• I’m not following the trial of hedge fund manager Raj (“King”) Rajaratnam very closely, and I have no unique insight into the case other than what I read in the press.  To me, the wiretap evidence incriminating “the king” appears overwhelming.  The defense’s strategy suggesting it was all “public information” is insulting to common sense, much less to market professionals. 

    But I’m interested to explore questions beyond guilt or innocence, questions far more pertinent to the global economy and to society at large at this critical historical juncture when the entire practice of finance is on trial.  Specifically,

    • How should the Simon School of Business Administration at the University of Rochester respond to finance professor Gregg Jarrell’s role as expert witness for the defense in this historic insider trading case in which Jarrell reportedly earned $1million for his troubles?
    • What more radical responses are available for public consideration to materially shift the corrupted Wall Street casino in order that capital can again flow to productive use at a time when it is so desperately needed?

    Regarding the first question, I understand “innocent until proven guilty” and the ideal that our legal system provides all accused a fair trial.  But the good intentions to protect individuals against an all-powerful State have been corrupted by the legal armies and clever consultants available to powerful corporations and billionaires.  “Fair trial” in a democracy does not equate to the “best defense money can buy.”  The burden such battles place on the State and the taxpayers is clearly not in the public interest, but a solution to this problem eludes me. 

    However, the decision to be complicit in this system is one that individuals, firms, and institutions are free to make for themselves.  I’ve always been troubled by lawyers who represent criminals that they know are guilty when there’s enough money involved.  But in fairness to lawyers, even guilty defendants need expert counsel to negotiate fair settlements when facing aggressive prosecuting attorneys in a world rife with stories of abuse.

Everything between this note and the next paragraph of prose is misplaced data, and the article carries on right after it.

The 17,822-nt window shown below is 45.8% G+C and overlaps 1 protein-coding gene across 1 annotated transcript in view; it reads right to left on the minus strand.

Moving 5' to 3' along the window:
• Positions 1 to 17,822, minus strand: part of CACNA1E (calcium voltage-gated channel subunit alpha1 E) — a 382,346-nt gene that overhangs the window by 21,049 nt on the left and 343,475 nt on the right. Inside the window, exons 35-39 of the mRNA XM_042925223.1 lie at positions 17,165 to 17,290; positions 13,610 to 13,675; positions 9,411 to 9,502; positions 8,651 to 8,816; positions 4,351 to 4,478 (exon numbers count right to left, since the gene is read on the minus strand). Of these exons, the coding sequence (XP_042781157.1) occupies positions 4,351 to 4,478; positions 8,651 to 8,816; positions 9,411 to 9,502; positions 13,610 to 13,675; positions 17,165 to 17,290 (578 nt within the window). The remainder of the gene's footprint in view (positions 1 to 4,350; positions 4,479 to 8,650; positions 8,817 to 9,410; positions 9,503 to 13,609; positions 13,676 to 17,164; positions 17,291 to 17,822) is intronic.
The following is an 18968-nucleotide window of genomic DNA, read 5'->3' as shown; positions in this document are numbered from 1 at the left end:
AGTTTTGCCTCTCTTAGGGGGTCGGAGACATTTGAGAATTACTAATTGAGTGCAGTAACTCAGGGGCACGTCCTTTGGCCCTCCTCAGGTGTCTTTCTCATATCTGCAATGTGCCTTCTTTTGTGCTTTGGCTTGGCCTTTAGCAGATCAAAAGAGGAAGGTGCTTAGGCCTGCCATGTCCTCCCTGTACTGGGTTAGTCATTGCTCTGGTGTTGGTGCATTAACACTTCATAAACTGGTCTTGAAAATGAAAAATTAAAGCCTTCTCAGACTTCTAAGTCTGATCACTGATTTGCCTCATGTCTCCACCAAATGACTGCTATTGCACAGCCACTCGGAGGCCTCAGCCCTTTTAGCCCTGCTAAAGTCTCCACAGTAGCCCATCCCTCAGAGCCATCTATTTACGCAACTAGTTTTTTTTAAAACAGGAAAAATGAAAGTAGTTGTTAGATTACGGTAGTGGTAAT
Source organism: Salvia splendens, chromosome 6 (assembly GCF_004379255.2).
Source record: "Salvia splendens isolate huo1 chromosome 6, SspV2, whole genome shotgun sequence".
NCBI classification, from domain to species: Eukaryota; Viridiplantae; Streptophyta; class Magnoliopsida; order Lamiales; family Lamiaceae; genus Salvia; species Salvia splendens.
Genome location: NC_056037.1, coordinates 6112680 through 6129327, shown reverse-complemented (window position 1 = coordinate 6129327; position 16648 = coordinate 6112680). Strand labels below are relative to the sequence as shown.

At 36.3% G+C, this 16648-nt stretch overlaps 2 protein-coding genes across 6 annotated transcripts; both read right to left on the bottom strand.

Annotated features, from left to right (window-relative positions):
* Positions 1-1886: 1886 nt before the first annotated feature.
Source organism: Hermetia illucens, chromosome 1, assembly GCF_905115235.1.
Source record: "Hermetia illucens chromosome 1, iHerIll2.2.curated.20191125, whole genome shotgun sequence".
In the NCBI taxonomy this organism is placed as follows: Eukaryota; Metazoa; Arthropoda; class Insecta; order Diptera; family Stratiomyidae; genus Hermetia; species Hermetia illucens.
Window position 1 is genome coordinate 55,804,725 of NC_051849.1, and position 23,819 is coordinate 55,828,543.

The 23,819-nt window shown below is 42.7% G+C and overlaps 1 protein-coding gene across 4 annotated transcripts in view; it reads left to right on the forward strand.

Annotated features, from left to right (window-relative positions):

The one I struggle with is the Simon Business School’s finance professor Gregg Jarrell’s willingness to support the defense’s case by conducting “event studies”[1] that seek to validate the defense’s position that the inside information Rajaratnam traded on was not “inside” after all, but already in the public domain.  In my opinion, the analytical complexity of these “event studies” is a disingenuous smoke screen for the basic questions of the case, raising serious ethical questions for the Simon School of Business worse than the unsavory issues raised for the economics profession broadly in the Academy Award winning documentary Inside Job

    Professor Jarrell’s $1 million engagement cynically supporting Rajaratnam’s defense in the most far reaching insider trading case in history that has already seen 20 significant guilty pleas at this moment in time with Wall Street rightfully discredited is wrong.  By association, Jarrell’s engagement demeans the University of Rochester’s reputation.

    I did a little homework on professor Jarrell and discovered he’s no slouch, having set the record at the University of Chicago for shortest time to earn a PhD.  He’s also a former chief economist at the SEC during the Reagan years in what appears to be an ideological appointment early in the deregulation movement. 

    Although he may have rushed through the halls of the University of Chicago, he did pay attention, once saying, “Most regulations hurt more people than they help.”  There is a school of thought that says there is no such thing as “inside information,” and government should take a laissez-faire approach to market surveillance.  Perhaps this helps explain why Professor Jarrell describes himself as “frequently serving as an expert witness on … criminal inside trading cases,” no doubt using his “event studies” as a tool to obfuscate black and white criminal behavior such as what was recorded by multiple wire taps in the Galleon case.

    The University of Rochester’s Simon Business School website boasts its “History of Remarkable Achievement” since its founding in 1958, declaring in part:

    As a result of pioneering work by Meckling and Michael C. Jensen, one of the talented young faculty members he recruited, and groundbreaking work by other faculty members, the School became known for making enormous contributions in the critical areas of finance, accounting and organizational theory. The faculty’s contributions, in turn, helped shape the research agenda of a generation of business scholars around the globe, influencing teaching in graduate business programs and forever changing how many companies and executives in this country and abroad conduct business.

    It would appear that Professor Jarrell’s “event studies” are intended to be part of the “faculty contributions forever changing how executives in this country and abroad conduct business.”

    I wonder if this is the brand of free market capitalism William E. Simon, former Secretary of the Treasury, had in mind when he put his name on the University of Rochester’s business school back in 1986.  No doubt Mr. Simon, Milton Friedman and Ronald Reagan all understood that markets are not free when they are not fair. 

    Maybe speed is not a virtue when it comes to a Finance PhD.

     

    I will address my second question in a future post.



    [1] Event studies are statistical studies intended to show how stock prices respond to specific events, in contrast with normal market conditions.